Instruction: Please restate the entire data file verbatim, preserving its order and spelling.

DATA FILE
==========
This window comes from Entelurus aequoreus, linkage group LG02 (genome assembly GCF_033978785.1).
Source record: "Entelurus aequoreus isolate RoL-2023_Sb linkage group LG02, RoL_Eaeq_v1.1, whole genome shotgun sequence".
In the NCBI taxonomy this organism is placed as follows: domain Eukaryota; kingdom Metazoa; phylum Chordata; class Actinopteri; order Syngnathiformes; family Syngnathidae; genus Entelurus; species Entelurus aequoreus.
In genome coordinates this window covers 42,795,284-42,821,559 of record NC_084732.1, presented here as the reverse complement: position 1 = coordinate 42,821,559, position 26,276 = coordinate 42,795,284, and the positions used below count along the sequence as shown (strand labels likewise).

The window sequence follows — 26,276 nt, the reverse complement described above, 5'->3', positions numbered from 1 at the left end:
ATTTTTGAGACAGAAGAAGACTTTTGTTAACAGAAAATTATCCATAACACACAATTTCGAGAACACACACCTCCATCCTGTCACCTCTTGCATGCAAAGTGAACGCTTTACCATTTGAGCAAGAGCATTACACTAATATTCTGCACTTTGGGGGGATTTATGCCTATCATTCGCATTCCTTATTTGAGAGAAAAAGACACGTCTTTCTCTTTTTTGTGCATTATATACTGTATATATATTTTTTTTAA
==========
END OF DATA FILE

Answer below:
This window comes from Entelurus aequoreus, linkage group LG02 (genome assembly GCF_033978785.1).
Source record: "Entelurus aequoreus isolate RoL-2023_Sb linkage group LG02, RoL_Eaeq_v1.1, whole genome shotgun sequence".
In the NCBI taxonomy this organism is placed as follows: domain Eukaryota; kingdom Metazoa; phylum Chordata; class Actinopteri; order Syngnathiformes; family Syngnathidae; genus Entelurus; species Entelurus aequoreus.
In genome coordinates this window covers 42,795,284-42,821,559 of record NC_084732.1, presented here as the reverse complement: position 1 = coordinate 42,821,559, position 26,276 = coordinate 42,795,284, and the positions used below count along the sequence as shown (strand labels likewise).

The window sequence follows — 26,276 nt, the reverse complement described above, 5'->3', positions numbered from 1 at the left end:
ATTTTTGAGACAGAAGAAGACTTTTGTTAACAGAAAATTATCCATAACACACAATTTCGAGAACACACACCTCCATCCTGTCACCTCTTGCATGCAAAGTGAACGCTTTACCATTTGAGCAAGAGCATTACACTAATATTCTGCACTTTGGGGGGATTTATGCCTATCATTCGCATTCCTTATTTGAGAGAAAAAGACACGTCTTTCTCTTTTTTGTGCATTATATACTGTATATATATTTTTTTTAA